History and Production
Named after Enrico Fermi (1901-1954), the atomic physicist. It was identified by A. Ghiorso, G.R. Choppin and co-workers in 1952 from a thermonuclear explosion test in the Pacific. The isotope produced was the 255Fm with a half-life of about 20 hours. However, the discovery was not immediately made known.
In early 1954, 250Fm, with a half-life of 30 minutes, was produced by bombardment of 238U with oxygen ions from the Nobel Institute of Physics in Stockholm. Intense neutron irriadiation on plutonium produces other heavier isotopes of fermium. Among twenty isotopes and isomers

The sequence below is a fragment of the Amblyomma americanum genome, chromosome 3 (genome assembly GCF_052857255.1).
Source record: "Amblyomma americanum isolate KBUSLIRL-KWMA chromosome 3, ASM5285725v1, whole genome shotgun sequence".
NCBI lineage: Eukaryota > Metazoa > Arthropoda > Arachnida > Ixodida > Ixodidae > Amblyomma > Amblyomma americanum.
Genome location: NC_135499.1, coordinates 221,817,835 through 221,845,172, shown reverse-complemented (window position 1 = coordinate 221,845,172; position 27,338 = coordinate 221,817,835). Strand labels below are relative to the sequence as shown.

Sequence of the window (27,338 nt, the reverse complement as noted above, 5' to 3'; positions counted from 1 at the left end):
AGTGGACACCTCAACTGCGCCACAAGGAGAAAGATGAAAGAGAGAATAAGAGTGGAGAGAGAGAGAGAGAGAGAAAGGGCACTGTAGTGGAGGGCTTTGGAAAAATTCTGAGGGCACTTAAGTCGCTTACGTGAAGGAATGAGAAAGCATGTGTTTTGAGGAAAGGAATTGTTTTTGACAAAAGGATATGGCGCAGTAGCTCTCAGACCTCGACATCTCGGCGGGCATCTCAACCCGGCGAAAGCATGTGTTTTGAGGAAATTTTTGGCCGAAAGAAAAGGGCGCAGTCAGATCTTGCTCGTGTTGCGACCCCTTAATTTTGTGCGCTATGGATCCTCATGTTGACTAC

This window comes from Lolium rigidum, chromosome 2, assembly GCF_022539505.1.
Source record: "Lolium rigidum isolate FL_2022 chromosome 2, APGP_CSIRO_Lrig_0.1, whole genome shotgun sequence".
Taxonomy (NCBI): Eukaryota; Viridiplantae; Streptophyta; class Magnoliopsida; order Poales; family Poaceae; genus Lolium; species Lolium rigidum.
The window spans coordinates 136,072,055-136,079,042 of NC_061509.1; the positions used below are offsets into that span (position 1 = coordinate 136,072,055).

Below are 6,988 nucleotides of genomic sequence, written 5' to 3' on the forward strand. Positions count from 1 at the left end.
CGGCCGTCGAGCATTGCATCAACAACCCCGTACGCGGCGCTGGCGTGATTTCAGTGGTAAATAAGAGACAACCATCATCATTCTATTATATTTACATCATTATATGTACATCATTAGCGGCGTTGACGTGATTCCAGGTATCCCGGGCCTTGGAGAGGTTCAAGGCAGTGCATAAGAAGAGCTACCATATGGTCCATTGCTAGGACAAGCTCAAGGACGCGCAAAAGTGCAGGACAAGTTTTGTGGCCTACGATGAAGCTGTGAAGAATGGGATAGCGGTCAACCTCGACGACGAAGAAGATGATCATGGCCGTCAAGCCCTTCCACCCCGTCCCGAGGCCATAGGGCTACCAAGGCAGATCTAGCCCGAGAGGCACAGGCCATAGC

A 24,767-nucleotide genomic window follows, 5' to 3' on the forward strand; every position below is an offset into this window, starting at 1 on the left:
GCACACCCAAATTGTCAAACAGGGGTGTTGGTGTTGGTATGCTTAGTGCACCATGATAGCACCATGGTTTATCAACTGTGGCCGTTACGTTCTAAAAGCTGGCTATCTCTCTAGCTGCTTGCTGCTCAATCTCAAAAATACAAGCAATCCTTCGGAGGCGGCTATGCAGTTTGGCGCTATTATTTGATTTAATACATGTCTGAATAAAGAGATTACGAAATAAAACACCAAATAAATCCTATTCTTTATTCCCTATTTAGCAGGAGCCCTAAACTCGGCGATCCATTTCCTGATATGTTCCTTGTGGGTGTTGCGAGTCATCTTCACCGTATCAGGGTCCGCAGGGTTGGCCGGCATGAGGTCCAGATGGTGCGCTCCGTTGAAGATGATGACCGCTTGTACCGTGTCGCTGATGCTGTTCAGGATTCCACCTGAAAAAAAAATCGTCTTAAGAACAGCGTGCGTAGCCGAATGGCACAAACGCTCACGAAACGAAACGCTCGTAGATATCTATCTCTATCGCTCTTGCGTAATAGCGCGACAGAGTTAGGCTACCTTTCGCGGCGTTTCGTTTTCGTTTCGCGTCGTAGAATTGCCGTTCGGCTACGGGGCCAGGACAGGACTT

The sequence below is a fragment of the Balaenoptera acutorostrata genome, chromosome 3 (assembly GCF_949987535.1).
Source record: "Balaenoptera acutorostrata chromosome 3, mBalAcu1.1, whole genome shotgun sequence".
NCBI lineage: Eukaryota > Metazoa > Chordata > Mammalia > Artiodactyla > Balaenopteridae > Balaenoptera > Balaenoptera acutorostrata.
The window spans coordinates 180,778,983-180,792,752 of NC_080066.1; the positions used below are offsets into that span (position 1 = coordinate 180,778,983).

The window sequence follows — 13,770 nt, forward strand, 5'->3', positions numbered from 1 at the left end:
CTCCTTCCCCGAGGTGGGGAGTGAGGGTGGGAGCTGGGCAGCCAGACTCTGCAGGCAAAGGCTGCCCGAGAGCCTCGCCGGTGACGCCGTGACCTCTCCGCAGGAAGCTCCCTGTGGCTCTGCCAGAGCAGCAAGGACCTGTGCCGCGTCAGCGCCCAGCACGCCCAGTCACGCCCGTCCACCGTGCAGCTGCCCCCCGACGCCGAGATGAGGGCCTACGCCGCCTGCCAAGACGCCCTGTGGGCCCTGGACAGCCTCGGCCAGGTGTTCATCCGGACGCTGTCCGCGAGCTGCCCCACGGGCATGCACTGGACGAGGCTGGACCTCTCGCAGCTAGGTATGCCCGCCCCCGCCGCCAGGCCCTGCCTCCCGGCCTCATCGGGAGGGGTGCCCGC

being discovered, 257Fm is found to have longest half-life of about 100 days.
Its physical data is not known as weighable quantity has not been produced. It is probably silvery white in appearance.
Interatomic distance: -
Melting point: 1527°C (est.)
Boiling point: n/a
Thermal conductivity/Wm-1K-1: 10 est. (27°C)
Standard Thermodynamic Data (atomic gas)
Enthalpy of formation: -
Gibbs free energy of formation: -
Heat capacity: -
Electronic configuration: Electronic configuration: [Rn] 5f12 7s2
Term symbol: 3H6
Electron affinity: - Electronegativity (Pauline): -
Ionization energy (first, second, third): 627.155, -, - kJ/mol